MARLES: Well, we are grateful for the relationship that we have with NATO, for the dialogue that we have with NATO and we obviously work closely with them, as is evidenced by the fact that our Prime Minister is attending the NATO summit. We also, though, maintain our own relationships in the Indo-Pacific. And so I wouldn't overstate NATO's move in this respect. I mean, NATO is focused on the North Atlantic, which is their mandate and which is the reason for their being. We live in a much more globalised world where issues that occur in one sphere affect the circumstances of those who live in the other. That's evidenced by the way we see the war in Ukraine as impacting our national interest because it goes to the question of the global rules based order which is not just under threat in Europe, but it is under threat in the Indo-Pacific. So, I think it's natural that you are seeing entities which have had a regional base look more globally. But in terms of the Indo-Pacific, we are focused on our own relationships in the Indo-Pacific and that's the primacy of the way in which we engage within the Indo-Pacific. So, if you think about the work that we are doing, not just with the United States, as important as that is, but with countries like Japan, like Korea, like those in ASEAN, Indonesia, that's our focus in terms of creating the kind of regional order that provides security within the Indo-Pacific.

MILLAR: Yeah, someone who is also opposed to it, the former Prime Minister Paul Keating, who also labelled the NATO Secretary General a complete fool and an accident waiting to happen. What sort of commentary, what does that do, that sort of commentary? Would you rather Paul Keating didn't offer it? It's not very helpful, is it?

MARLES: The last thing I'm going to do is to suggest what Paul Keating should or shouldn't say. I also know that whatever I suggested is not going to have much influence anyway. Paul will have his say and that's fine.

MILLAR: But what's the message it sends with the Prime Minister currently at the NATO meeting?

MARLES: I think that the principal message that people hear in terms of Australia's position in the world is that which is articulated by those who are governing Australia right now. And we are very focused on building our relationship with NATO. It's important. And the Prime Minister is attending the summit, as I said. But we are very focused on our relationships with the countries within our region. We brought down the Defence Strategic Review and the Government's response to it a month or two ago. And in that we made clear that one of the key tasks of the Australian Defence Force now and Australia's strategic policy, is around providing for the collective security of the Indo-Pacific region. And at the heart of that is building our own relationships with the countries within the Indo-Pacific. And that is our focus, as we see it, in terms of providing for Australia's security.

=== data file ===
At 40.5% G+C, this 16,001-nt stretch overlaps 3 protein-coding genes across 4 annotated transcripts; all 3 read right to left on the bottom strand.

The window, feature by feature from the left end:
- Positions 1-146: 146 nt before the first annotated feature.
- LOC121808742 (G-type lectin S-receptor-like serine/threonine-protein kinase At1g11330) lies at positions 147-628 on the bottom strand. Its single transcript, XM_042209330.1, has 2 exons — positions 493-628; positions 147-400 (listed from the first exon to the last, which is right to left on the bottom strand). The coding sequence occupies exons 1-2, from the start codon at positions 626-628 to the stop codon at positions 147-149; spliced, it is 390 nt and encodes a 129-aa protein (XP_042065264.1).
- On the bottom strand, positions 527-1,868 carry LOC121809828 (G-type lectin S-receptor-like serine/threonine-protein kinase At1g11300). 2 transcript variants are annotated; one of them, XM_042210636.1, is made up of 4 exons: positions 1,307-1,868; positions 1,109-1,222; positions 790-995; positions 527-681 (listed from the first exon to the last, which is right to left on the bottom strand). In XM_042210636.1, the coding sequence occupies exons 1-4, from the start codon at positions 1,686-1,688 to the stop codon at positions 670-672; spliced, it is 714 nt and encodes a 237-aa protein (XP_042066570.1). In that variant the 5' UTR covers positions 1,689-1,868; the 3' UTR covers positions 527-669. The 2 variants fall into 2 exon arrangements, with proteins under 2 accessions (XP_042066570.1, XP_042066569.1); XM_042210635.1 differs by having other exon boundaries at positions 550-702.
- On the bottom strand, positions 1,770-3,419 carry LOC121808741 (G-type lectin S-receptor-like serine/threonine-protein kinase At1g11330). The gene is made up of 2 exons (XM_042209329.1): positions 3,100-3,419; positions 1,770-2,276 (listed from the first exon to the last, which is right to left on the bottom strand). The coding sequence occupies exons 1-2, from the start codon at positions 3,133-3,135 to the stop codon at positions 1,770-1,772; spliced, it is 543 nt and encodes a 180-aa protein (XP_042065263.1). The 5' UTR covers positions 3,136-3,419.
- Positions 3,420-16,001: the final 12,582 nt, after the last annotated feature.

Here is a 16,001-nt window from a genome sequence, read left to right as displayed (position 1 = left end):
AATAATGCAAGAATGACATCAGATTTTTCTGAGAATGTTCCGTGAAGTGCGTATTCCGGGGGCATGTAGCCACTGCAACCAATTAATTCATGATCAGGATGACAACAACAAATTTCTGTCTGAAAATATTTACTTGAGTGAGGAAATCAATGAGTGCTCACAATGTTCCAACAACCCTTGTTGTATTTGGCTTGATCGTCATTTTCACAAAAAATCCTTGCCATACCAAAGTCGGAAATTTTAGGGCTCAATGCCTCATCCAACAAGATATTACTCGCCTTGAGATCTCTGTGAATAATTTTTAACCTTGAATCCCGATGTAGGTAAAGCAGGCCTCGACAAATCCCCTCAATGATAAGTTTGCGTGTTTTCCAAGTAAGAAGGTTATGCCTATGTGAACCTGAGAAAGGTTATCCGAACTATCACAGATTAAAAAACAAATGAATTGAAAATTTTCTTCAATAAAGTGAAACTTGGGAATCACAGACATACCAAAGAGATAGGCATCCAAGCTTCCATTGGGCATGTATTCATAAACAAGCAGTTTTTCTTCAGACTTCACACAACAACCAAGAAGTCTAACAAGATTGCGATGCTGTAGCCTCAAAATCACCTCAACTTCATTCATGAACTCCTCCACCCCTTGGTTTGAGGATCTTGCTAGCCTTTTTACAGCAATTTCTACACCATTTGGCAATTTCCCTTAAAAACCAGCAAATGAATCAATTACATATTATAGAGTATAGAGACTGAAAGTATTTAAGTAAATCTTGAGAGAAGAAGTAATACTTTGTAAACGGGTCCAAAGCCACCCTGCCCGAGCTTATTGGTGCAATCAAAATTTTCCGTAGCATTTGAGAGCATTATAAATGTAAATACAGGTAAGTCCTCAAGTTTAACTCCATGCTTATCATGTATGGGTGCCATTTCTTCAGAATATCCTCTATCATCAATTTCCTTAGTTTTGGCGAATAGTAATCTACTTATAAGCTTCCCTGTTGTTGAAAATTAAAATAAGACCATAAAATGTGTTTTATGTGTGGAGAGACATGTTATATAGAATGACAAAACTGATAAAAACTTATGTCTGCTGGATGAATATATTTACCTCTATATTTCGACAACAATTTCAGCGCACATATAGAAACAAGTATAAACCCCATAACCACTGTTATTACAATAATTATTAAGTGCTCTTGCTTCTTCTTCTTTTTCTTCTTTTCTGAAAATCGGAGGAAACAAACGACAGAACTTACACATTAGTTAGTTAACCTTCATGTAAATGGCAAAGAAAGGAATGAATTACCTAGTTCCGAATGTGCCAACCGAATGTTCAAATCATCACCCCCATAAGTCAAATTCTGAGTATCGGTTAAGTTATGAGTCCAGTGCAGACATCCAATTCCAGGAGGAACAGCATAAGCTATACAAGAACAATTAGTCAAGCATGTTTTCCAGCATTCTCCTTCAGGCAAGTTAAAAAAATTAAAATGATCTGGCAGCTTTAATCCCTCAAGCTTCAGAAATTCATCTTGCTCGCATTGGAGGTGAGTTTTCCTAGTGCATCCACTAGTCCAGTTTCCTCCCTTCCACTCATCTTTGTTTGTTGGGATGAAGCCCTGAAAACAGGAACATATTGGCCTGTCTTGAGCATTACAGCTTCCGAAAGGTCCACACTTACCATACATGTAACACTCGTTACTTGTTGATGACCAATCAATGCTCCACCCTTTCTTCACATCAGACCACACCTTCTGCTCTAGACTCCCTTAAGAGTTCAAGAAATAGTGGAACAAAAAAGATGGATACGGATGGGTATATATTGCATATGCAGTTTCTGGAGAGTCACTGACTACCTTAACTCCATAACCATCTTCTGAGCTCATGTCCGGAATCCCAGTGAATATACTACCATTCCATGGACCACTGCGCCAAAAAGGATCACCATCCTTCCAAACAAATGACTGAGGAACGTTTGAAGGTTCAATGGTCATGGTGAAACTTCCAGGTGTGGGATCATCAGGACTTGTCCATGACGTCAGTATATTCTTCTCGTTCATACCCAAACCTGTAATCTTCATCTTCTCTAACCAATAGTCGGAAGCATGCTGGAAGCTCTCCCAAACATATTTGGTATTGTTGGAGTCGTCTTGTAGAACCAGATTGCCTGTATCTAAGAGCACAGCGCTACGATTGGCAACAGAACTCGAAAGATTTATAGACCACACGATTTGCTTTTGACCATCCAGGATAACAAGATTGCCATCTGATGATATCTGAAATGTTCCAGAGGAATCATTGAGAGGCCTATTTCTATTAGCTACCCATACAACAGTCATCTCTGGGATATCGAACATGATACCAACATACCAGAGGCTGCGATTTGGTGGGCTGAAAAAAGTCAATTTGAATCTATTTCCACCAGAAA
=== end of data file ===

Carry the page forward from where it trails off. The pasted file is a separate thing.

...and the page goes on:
MILLAR: Yeah. Just a quick question on Robodebt. Minister, before we lose you. Is there a case for Robodebt victims to sue those former Ministers who presided over the illegal scheme, as was suggested by your colleague Bill Shorten last night on 730?

MARLES: Well, I think those matters will unfold in the course of time. I mean, there is obviously a class action that has already taken place and we will see that play out. But I think the point I'd make in relation to Robodebt is that what is totally clear from the report of the Royal Commission is that this stands as one of the most gross acts of maladministration that we have seen from a government, from the former liberal government in the culture that they established, in the way in which they managed this. And half a million Australians were adversely affected as a result of this. We need to be really clear when we are thinking about what has happened with Robodebt that the guilty party in respect of all of this has been the Liberal Party. And that must never be forgotten in terms of what happened with Robodebt and the lessons that we draw from it, that when you're talking about the administration, particularly of a program which impacts individuals in this way, good governance must be at the heart of it, not politics. And the interests of the Australian people have to come first. And that's what the former government completely took their eye off the ball on in respect of the way in which they managed Robodebt.

MILLAR: Richard Marles, thanks for being on the program. And that beautiful shot there, that sunrise from Geelong looks great. Thank you.

MARLES: Geelong is always beautiful. Thank you, Lisa.